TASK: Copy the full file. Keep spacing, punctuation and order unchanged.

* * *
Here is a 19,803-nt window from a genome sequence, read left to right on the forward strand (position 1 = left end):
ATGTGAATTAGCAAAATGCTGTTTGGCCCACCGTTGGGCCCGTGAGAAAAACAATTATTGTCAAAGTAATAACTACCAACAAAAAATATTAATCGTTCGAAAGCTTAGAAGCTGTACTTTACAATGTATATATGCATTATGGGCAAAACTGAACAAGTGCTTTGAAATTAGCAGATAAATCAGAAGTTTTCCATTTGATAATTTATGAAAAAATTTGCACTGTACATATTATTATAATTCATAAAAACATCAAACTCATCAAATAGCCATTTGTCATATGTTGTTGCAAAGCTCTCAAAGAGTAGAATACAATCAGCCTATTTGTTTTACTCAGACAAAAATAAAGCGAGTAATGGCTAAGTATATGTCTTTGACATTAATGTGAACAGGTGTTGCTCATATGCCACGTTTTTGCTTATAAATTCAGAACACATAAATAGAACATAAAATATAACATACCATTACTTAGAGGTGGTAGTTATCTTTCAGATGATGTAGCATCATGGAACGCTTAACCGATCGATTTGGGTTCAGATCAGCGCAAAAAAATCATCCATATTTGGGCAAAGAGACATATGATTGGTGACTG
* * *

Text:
Here is a 19,803-nt window from a genome sequence, read left to right on the forward strand (position 1 = left end):
ATGTGAATTAGCAAAATGCTGTTTGGCCCACCGTTGGGCCCGTGAGAAAAACAATTATTGTCAAAGTAATAACTACCAACAAAAAATATTAATCGTTCGAAAGCTTAGAAGCTGTACTTTACAATGTATATATGCATTATGGGCAAAACTGAACAAGTGCTTTGAAATTAGCAGATAAATCAGAAGTTTTCCATTTGATAATTTATGAAAAAATTTGCACTGTACATATTATTATAATTCATAAAAACATCAAACTCATCAAATAGCCATTTGTCATATGTTGTTGCAAAGCTCTCAAAGAGTAGAATACAATCAGCCTATTTGTTTTACTCAGACAAAAATAAAGCGAGTAATGGCTAAGTATATGTCTTTGACATTAATGTGAACAGGTGTTGCTCATATGCCACGTTTTTGCTTATAAATTCAGAACACATAAATAGAACATAAAATATAACATACCATTACTTAGAGGTGGTAGTTATCTTTCAGATGATGTAGCATCATGGAACGCTTAACCGATCGATTTGGGTTCAGATCAGCGCAAAAAAATCATCCATATTTGGGCAAAGAGACATATGATTGGTGACTG